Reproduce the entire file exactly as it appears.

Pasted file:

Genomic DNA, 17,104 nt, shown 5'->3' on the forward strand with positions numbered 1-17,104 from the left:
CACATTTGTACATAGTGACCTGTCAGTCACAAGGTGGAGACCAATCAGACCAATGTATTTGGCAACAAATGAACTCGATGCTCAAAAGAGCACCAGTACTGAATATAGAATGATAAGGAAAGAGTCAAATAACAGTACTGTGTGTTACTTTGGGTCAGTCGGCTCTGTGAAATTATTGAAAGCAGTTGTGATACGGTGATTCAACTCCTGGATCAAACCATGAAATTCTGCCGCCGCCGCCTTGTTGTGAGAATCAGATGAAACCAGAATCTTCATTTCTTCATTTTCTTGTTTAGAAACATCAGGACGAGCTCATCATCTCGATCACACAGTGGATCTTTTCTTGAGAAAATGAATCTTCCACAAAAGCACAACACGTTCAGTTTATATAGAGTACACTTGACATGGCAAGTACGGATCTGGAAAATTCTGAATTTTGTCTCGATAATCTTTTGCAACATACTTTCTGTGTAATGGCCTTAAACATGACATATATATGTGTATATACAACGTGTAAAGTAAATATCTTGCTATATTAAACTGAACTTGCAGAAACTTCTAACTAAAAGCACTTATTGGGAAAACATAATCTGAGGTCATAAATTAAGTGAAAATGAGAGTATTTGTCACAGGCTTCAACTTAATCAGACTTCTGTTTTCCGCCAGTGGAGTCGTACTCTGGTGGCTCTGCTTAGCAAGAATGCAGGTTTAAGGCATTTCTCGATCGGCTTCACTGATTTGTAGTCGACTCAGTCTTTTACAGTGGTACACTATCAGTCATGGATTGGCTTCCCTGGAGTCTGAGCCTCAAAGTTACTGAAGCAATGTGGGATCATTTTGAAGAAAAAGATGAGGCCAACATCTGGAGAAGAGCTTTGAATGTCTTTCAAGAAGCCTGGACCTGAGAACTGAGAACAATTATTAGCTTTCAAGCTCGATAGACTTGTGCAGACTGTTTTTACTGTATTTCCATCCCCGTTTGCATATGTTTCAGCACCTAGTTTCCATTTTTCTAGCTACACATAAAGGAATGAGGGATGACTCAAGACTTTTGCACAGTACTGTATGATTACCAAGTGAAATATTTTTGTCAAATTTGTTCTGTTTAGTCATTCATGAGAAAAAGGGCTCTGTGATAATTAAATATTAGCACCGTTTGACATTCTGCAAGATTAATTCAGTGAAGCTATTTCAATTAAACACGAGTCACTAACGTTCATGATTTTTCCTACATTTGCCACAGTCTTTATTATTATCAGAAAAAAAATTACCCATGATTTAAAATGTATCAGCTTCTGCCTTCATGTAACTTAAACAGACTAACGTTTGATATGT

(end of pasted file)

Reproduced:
Genomic DNA, 17,104 nt, shown 5'->3' on the forward strand with positions numbered 1-17,104 from the left:
CACATTTGTACATAGTGACCTGTCAGTCACAAGGTGGAGACCAATCAGACCAATGTATTTGGCAACAAATGAACTCGATGCTCAAAAGAGCACCAGTACTGAATATAGAATGATAAGGAAAGAGTCAAATAACAGTACTGTGTGTTACTTTGGGTCAGTCGGCTCTGTGAAATTATTGAAAGCAGTTGTGATACGGTGATTCAACTCCTGGATCAAACCATGAAATTCTGCCGCCGCCGCCTTGTTGTGAGAATCAGATGAAACCAGAATCTTCATTTCTTCATTTTCTTGTTTAGAAACATCAGGACGAGCTCATCATCTCGATCACACAGTGGATCTTTTCTTGAGAAAATGAATCTTCCACAAAAGCACAACACGTTCAGTTTATATAGAGTACACTTGACATGGCAAGTACGGATCTGGAAAATTCTGAATTTTGTCTCGATAATCTTTTGCAACATACTTTCTGTGTAATGGCCTTAAACATGACATATATATGTGTATATACAACGTGTAAAGTAAATATCTTGCTATATTAAACTGAACTTGCAGAAACTTCTAACTAAAAGCACTTATTGGGAAAACATAATCTGAGGTCATAAATTAAGTGAAAATGAGAGTATTTGTCACAGGCTTCAACTTAATCAGACTTCTGTTTTCCGCCAGTGGAGTCGTACTCTGGTGGCTCTGCTTAGCAAGAATGCAGGTTTAAGGCATTTCTCGATCGGCTTCACTGATTTGTAGTCGACTCAGTCTTTTACAGTGGTACACTATCAGTCATGGATTGGCTTCCCTGGAGTCTGAGCCTCAAAGTTACTGAAGCAATGTGGGATCATTTTGAAGAAAAAGATGAGGCCAACATCTGGAGAAGAGCTTTGAATGTCTTTCAAGAAGCCTGGACCTGAGAACTGAGAACAATTATTAGCTTTCAAGCTCGATAGACTTGTGCAGACTGTTTTTACTGTATTTCCATCCCCGTTTGCATATGTTTCAGCACCTAGTTTCCATTTTTCTAGCTACACATAAAGGAATGAGGGATGACTCAAGACTTTTGCACAGTACTGTATGATTACCAAGTGAAATATTTTTGTCAAATTTGTTCTGTTTAGTCATTCATGAGAAAAAGGGCTCTGTGATAATTAAATATTAGCACCGTTTGACATTCTGCAAGATTAATTCAGTGAAGCTATTTCAATTAAACACGAGTCACTAACGTTCATGATTTTTCCTACATTTGCCACAGTCTTTATTATTATCAGAAAAAAAATTACCCATGATTTAAAATGTATCAGCTTCTGCCTTCATGTAACTTAAACAGACTAACGTTTGATATGT